ASN's Mission

ASN leads the fight to prevent, treat, and cure kidney diseases throughout the world by educating health professionals and scientists, advancing research and innovation, communicating new knowledge, and advocating for the highest quality care for patients.

learn more

Contact ASN

1401 H St, NW, Ste 900, Washington, DC 20005

email@asn-online.org

202-640-4660

The Latest on Twitter

Kidney Week

Abstract: FR-PO339

Hypertension and Proteinuria After Antiangiogenic Drugs: Role of the Renin-Angiotensin-Aldosterone System

Session Information

Category: Hypertension and CVD

  • 1403 Hypertension and CVD: Mechanisms

Authors

  • Shingarev, Roman A., Memorial Sloan Kettering Cancer Center, New York, New York, United States
  • Latcha, Sheron, Memorial Sloan Kettering Cancer Center, New York, New York, United States
  • Jaffer Sathick, Insara, Memorial Sloan Kettering Cancer Center, New York, New York, United States
  • Prieto, Minolfa C., Tulane University, New Orleans, Louisiana, United States
  • Jaimes, Edgar A., Memorial Sloan Kettering Cancer Center, New York, New York, United States
Background

Antiangiogenic drugs (AAD) are an effective treatment for many cancers. Hypertension (HTN) and proteinuria (PTN) are frequent side effects of AAD and are common reasons for therapy discontinuation. These effects are thought to be due at least in part to blockade of VEGF in the vasculature and podocytes, but the mechanisms involved are not well understood. Renin-angiotensin-aldosterone system (RAAS) blockade is commonly used for treatment despite the lack of evidence of RAAS activation in this setting. Here, we examine the link bewteen the development of HTN and PTN and intrarenal (IR) RAAS activation.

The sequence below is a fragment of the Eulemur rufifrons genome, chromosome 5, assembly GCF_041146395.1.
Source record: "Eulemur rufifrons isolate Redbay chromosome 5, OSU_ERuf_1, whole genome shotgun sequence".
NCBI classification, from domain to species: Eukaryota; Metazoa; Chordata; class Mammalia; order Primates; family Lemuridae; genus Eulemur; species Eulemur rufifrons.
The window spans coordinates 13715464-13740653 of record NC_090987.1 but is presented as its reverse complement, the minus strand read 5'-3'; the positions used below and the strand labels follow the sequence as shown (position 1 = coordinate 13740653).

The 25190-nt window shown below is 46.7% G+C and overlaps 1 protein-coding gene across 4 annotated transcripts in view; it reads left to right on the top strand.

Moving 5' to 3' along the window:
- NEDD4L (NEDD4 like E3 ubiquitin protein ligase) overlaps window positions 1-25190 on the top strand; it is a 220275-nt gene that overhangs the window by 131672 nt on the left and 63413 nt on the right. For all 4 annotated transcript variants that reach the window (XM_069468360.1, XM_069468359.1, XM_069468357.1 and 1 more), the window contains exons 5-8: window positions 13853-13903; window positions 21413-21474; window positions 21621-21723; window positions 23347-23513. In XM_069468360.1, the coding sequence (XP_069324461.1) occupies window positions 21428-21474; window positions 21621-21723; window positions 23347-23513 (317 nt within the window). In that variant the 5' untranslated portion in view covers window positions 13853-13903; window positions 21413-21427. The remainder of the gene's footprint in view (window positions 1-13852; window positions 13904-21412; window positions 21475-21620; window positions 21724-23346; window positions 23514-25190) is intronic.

Methods

Urine albumin/creatinine ratio (ACR) and blood pressure (BP) were measured in 28 prospectively enrolled patients before AAD and on subsequent follow-up visit. Urine angiotensinogen (uAGT) was used as marker of IR RAAS activation and quantified by ELISA, corrected for urine creatinine and assessed for association with HTN and PTN. HTN was defined as BP ≥ 140/90. PTN was defined as > "trace" on urinalysis.

Results

HTN was present in 8 patients at the study start with 50% developing worsening HTN. New HTN developed in 12 patients (60%) and PTN in 10 patients (36%). Mean fold uAGT increase was significantly correlated with fold increase in urine ACR (r=0.39, p=0.04). A 6-fold increase in uAGT was associated with development of HTN and/or PTN, RR= 1.5 (95% confidence interval, 1.1-2.02). Mean fold uAGT increase was greater in patients with incident HTN vs non-HTN and with incident PTN vs non-PTN; however, this trend did not reach statistical significance. Mean baseline uAGT was not predictive of subsequent HTN or PTN.

Conclusion

This study suggests that IR RAAS activation after AAD drugs is responsible at least in part for the development of HTN and PTN in these patients. Larger studies will be needed to better determine whether IR RAAS activation mediates the development of isolated HTN without PTN after AAD.

Association of Hypertension and Proteinuria with Urine Angiotensinogen
OutcomeNeither HTN nor PTNHTN and/or PTNNon-HTNHTNNon-PTNPTN
n (%)7 (25)21 (75)12 (43)16 (57)18 (64)10 (36)
Mean baseline uAGT/Cr, SD14.07 ± 3.75 ng/mg7.23 ± 2.69 ng/mg10.27 ± 8.87 ng/mg7.94 ± 10.98 ng/mg8.76 ± 8.90 ng/mg9.26 ± 12.30 ng/mg
p value0.140.540.91
Fold increase uAGT/Cr, SD1.64 ± 1.145.26 ± 6.013.40 ± 4.865.06 ± 5.893.27 ± 4.256.30 ± 6.93
p value0.020.420.23

Cr, creatinine; HTN, hypertension; PTN, proteinuria; uAGT, urine angiotensinogen